• Jeffrey Biegel says:

      My piano technician was Steve Borell. Steve used to tell me about the recording sessions he tuned for Glenn. He also traveled with Glenn in New York City taxis. It would be the hottest summer days, and Glenn wore a coat and told the driver to keep the windows closed and no air conditioning. During the sessions, Glenn would sing too loudly, and the engineer would stop, enter the room where Glenn was, and said, ‘Mr. Gould, I promise that in separate sessions, we will record you singing, but for these, just piano, please.’

      • Petros Linardos says:

        Hilarious.

        Gould’s singing was quite musical, and natural. Do we hear Gould sing in his Mozart recordings? I don’t think so.

    • ChrysanthemumFan says:

      Love Gould’s Bach!
      But this from him for Mozart – yuck. I’m sorry. But, we all know most performers are stronger interpreters in some eras than in others. This makes Gould human.

    • IP says:

      Gould was a huge mental case with some musical talent attached.

  • Mr Marlow says:

    Mr Seymour proves the point that ‘those who cannot do, teach…’

    • David K. Nelson says:

      The better version of that bon mot is “Those who can, do; those who can’t, review.” So sayeth the former reviewer.

      Still, it seems to me you do have to put Gould’s Mozart recordings in a very special category, given what he said he felt about the music, which was, shall we say, a minority viewpoint. Most things Gould does, I like, but then, most music Gould recorded he did so because he liked it or found some sympathetic quality in it. The Mozart … well like flavored beers, it can be interesting in a “so … this too is possible” sense. The key thing is that the recordings are referential in the sense that everything he did — the whole point of the exercise — is premised on everybody else doing it some other way. You’ll never hear it this way were it not for me, he seems to be saying. Gould’s primary purpose would have been frustrated if they were the world’s only Mozart recordings.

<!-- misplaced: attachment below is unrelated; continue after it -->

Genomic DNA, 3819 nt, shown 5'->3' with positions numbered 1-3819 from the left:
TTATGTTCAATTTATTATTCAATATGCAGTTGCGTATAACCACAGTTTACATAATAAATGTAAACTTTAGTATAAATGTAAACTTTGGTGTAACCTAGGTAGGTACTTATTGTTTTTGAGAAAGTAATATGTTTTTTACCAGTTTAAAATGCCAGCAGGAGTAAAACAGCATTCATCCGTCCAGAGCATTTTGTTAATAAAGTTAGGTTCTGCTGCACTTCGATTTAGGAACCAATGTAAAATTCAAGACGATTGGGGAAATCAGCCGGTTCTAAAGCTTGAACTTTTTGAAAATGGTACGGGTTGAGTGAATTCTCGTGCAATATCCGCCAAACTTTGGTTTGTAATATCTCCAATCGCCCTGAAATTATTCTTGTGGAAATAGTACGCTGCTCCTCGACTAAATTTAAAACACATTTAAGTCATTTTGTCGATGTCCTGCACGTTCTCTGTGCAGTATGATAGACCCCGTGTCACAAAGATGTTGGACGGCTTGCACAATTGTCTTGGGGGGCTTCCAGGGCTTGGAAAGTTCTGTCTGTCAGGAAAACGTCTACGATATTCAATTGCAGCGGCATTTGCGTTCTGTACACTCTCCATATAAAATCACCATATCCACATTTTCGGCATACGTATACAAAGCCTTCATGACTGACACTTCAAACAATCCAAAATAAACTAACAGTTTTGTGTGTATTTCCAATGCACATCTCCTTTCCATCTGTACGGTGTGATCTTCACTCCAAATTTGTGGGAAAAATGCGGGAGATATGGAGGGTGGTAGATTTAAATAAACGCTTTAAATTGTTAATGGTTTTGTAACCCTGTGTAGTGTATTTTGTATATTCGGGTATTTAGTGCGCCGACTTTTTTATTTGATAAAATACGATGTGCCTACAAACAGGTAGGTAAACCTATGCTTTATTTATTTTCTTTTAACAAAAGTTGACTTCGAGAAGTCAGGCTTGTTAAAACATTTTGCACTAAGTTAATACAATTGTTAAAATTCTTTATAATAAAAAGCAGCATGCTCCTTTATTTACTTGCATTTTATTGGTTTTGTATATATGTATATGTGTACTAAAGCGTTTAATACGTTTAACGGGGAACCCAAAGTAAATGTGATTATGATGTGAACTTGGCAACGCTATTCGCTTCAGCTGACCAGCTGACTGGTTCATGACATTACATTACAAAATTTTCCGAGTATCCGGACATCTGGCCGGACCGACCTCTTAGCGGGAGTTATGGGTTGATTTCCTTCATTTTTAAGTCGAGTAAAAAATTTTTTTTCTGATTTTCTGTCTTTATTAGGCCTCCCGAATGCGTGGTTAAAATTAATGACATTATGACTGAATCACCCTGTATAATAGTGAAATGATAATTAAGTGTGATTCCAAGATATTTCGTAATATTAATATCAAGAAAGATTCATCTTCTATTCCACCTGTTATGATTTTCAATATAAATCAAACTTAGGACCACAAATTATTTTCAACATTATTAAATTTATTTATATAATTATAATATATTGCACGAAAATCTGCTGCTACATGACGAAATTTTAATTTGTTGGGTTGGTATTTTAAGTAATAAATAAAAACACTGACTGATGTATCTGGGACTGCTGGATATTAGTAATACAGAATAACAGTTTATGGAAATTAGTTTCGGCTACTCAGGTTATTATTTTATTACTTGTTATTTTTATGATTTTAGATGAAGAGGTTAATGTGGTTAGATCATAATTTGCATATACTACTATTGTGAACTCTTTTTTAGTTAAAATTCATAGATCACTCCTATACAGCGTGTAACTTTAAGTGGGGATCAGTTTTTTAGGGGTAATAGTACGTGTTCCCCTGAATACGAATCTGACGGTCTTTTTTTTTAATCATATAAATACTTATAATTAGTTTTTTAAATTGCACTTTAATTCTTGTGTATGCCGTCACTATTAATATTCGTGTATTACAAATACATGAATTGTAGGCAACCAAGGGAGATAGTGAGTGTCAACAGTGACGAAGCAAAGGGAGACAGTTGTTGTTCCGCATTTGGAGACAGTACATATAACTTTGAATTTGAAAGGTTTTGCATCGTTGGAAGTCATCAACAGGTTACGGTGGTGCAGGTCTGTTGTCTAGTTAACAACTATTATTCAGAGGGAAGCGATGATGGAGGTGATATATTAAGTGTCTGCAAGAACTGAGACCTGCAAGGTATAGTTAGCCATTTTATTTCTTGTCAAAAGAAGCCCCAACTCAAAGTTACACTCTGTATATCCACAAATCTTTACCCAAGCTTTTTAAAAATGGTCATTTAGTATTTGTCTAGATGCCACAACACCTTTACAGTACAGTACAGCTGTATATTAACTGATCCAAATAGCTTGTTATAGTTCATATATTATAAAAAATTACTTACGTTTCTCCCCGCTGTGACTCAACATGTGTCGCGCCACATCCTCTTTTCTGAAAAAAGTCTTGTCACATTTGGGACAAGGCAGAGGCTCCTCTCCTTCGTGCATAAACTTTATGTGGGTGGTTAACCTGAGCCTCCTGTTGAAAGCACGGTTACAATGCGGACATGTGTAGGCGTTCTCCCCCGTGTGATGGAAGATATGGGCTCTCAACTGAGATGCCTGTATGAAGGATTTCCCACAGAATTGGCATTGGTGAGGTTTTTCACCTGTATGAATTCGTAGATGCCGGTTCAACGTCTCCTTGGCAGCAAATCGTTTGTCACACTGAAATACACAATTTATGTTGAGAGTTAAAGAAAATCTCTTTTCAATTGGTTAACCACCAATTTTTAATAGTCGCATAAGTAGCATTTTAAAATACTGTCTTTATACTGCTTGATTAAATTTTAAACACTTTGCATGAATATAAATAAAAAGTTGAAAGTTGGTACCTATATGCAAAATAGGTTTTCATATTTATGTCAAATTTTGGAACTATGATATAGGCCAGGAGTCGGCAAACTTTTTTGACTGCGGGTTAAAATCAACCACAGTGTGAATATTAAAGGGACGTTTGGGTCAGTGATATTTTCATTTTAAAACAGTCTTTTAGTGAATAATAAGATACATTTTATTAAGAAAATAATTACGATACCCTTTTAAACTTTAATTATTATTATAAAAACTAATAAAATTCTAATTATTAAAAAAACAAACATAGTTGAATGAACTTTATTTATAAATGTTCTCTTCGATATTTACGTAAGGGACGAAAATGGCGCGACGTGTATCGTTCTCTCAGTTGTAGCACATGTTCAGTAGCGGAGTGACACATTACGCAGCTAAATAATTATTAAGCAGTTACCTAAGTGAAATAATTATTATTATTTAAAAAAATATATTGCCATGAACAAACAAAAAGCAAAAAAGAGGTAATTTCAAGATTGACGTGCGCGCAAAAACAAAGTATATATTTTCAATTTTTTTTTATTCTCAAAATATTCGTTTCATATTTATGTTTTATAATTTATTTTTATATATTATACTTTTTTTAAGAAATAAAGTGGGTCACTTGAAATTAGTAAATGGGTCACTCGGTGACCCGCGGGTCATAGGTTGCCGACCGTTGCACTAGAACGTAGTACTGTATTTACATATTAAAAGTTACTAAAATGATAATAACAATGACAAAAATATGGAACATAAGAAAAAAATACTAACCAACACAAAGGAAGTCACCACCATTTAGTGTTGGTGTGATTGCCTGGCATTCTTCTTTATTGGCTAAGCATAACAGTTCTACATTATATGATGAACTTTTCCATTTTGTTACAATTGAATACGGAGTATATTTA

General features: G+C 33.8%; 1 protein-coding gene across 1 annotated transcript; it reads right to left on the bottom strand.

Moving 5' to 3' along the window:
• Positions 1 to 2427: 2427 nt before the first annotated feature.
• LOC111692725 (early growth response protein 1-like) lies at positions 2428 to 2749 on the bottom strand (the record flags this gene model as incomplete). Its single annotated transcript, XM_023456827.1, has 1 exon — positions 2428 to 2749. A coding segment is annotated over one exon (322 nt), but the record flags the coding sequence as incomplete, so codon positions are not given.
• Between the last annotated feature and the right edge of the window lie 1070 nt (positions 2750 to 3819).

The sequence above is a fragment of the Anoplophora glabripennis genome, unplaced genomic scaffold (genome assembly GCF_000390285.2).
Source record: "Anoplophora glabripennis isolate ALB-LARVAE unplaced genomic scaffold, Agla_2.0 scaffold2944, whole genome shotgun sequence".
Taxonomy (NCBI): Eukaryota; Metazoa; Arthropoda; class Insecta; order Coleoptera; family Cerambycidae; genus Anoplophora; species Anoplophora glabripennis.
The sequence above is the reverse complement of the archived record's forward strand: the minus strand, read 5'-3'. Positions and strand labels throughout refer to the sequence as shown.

If you love Mozart’s piano music then what you say about the interpretations of of someone who openly and vehemently says they dislike it is going to sound … well, rather like Seymour Bernstein’s comments, particularly if as a teacher you want to impart that the task of a performer is to do their at capturing the essence of the music they elect to perform. Perhaps by that standard all performances are in one way or another, never a complete success, but Gould seems to have spent too much time deliberately trying to miss the target just to get the laugh.

    • John R. says:

      I think being a great teacher is as difficult as being a great anything else. I was really inspired by so many of my teachers at my conservatory. And honestly, all of them performed as well as taught…. and I was greatly inspired by their playing as well. Btw, some of the people who taught at my conservatory were Lynn Harrell, Jimmy Lin, Sergui Luca, Jon Kimura Parker to name a few. If you really believe what you wrote, I feel sorry for you because my life was greatly enriched by teachers who had a profound effect upon me.

    • Leo Ribic says:

      I guess you weren’t aware that Seymour was a performer himself for many years and teaches out of genuine desire to do so.

  • Dr. Nick D'Amico says:

    Seymour hasn’t a clue what level of talent Glenn Gould possesed. He hasn’t ever seen anything like it but dares to throw shade on what he can’t understand.

  • MER says: